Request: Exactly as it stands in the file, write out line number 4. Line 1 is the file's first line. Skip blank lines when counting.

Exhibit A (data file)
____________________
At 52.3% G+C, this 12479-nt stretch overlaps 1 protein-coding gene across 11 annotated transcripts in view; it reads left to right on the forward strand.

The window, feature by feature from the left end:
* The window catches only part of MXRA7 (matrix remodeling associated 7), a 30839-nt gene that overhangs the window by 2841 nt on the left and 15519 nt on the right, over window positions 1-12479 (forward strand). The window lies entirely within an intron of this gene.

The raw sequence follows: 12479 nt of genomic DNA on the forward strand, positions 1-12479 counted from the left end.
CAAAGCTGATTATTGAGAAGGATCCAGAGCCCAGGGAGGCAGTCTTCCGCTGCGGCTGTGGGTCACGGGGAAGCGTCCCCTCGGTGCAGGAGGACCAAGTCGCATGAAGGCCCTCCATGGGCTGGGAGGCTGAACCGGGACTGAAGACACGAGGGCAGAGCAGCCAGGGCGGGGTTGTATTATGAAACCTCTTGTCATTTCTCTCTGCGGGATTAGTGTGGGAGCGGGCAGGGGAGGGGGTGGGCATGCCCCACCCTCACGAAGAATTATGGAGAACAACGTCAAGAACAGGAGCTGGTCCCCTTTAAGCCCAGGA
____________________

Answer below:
The raw sequence follows: 12479 nt of genomic DNA on the forward strand, positions 1-12479 counted from the left end.